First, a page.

Cigarette leads to Arkansas arrest in 2003 Peters death

Pittsburgh Post-Gazette/December 20, 2006
By Chico Harlan

On the day that a man invaded the home of an elderly Peters couple, he stopped, at some point, to smoke a cigarette outside.

Almost four years after the incident, police now believe they've found that man -- one of the four who entered the residence Jan. 29, 2003, and assaulted 90-year-old Shannon Dale so viciously that it frightened his wife, 89-year-old Freda, to death.

Washington County District Attorney John C. Pettit yesterday announced at the Peters Township Police Department that Mark Matthew Fisher had been arrested in the homicide.

Investigators received their breakthrough by way of a Marlboro butt.

After the home invasion, DNA taken from the cigarette butt was placed into a database, Mr. Pettit explained. Every week, that DNA was analyzed, compared with other samples in a nationwide index.

Only two months ago, though, did police find a match.

They found, more specifically, Mr. Fisher, a Texarkana, Ark., man now charged with homicide, aggravated assault, two counts of robbery and numerous misdemeanors. Additional DNA evidence places him inside the house.

On the day of Mrs. Dale's death, four men posing as gas company workers arrived at the home in a van. One shared a quick conversation with Shannon Dale as the other three sneaked inside.

Once all were inside the home, they bound both Dales with duct tape. Mrs. Dale, in the final moments of her life, watched her husband absorb blows to the head, gouging to the left eye and stabbings in the leg.

The Washington County coroner called Mrs. Dale's death a fright-induced heart attack.

Don Hamilton, son of Mrs. Dale, said yesterday that both he and Shannon Dale hoped Mr. Fisher, 22, would receive the death penalty.

In the meantime, officials hope Mr. Fisher can help them identify his three partners, whose identities remain unknown.

In May 2003, Mr. Pettit's office had issued a warrant for Michael D. Marks, identified as the patriarch of a family that has been implicated in a series of similar break-ins and attacks around Pennsylvania and New Jersey. Mr. Marks is no longer considered a suspect, Mr. Pettit said, and that warrant has now been vacated.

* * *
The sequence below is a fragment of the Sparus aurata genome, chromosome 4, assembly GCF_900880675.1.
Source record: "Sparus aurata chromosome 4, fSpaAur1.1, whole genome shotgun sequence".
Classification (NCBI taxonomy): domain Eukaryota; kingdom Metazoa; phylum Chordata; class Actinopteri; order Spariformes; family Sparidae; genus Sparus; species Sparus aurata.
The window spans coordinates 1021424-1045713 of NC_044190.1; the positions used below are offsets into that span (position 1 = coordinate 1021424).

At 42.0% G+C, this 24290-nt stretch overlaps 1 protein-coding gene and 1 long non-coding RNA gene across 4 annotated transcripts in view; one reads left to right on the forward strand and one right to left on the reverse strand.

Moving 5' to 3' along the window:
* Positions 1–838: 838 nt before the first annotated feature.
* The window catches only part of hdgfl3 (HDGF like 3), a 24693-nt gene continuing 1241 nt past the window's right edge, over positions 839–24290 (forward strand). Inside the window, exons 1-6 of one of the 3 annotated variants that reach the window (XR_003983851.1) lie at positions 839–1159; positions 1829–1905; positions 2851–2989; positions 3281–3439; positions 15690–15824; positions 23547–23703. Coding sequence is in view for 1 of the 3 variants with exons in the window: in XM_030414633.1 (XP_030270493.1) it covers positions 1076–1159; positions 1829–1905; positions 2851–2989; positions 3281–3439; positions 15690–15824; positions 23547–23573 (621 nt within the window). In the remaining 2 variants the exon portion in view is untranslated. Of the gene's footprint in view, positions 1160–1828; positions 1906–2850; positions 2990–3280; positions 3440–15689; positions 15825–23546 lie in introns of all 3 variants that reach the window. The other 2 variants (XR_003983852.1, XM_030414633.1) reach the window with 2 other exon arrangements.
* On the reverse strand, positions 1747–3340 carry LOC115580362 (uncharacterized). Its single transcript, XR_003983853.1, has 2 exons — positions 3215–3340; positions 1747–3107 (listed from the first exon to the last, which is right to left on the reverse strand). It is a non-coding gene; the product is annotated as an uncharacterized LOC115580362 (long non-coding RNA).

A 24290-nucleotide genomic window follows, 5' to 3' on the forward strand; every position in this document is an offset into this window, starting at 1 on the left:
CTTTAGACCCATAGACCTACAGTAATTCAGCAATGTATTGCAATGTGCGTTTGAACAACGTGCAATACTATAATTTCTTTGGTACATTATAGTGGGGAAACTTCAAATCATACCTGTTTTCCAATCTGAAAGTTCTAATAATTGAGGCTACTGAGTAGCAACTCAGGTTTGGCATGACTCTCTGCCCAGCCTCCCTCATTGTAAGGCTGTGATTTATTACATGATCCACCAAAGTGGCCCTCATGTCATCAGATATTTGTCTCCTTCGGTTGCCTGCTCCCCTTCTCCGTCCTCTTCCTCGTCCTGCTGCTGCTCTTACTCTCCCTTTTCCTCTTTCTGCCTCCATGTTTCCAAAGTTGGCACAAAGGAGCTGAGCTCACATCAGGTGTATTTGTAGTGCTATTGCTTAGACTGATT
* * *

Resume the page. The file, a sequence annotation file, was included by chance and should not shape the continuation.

"The investigation has been taking place for a long time," he said. "I do not recall a case where we have had the use of DNA some three, almost four years after the incident."

Once the index system matched the DNA on the cigarette butt to Mr. Fisher, investigators learned more about him. He was in Brickeys, Ark., already serving a 70-year sentence for various robberies and burglaries. Police identified him as part of the English Travelers, a transient group known for its involvement with break-in crime.

In the first days of November, Mr. Pettit -- along with a Peters police sergeant, a state police corporal and the trooper who first investigated the case -- traveled by van to Arkansas.

At that point, only the cigarette butt tied Mr. Fisher to the scene. By way of a court order, though, the foursome obtained a blood sample, fingerprints, palm prints and a hair sample. Those samples matched evidence on duct tape used to bind Mrs. Dale's ankles.

"He was inside [the house]," Mr. Pettit said. "He helped bring Freda Dale to her death."

Mr. Fisher, when interviewed by both Mr. Pettit and Peters police Detective Michael Carso, denied playing any role in the crime. He was, by Mr. Pettit's description, varyingly uncooperative, nasty and silent.

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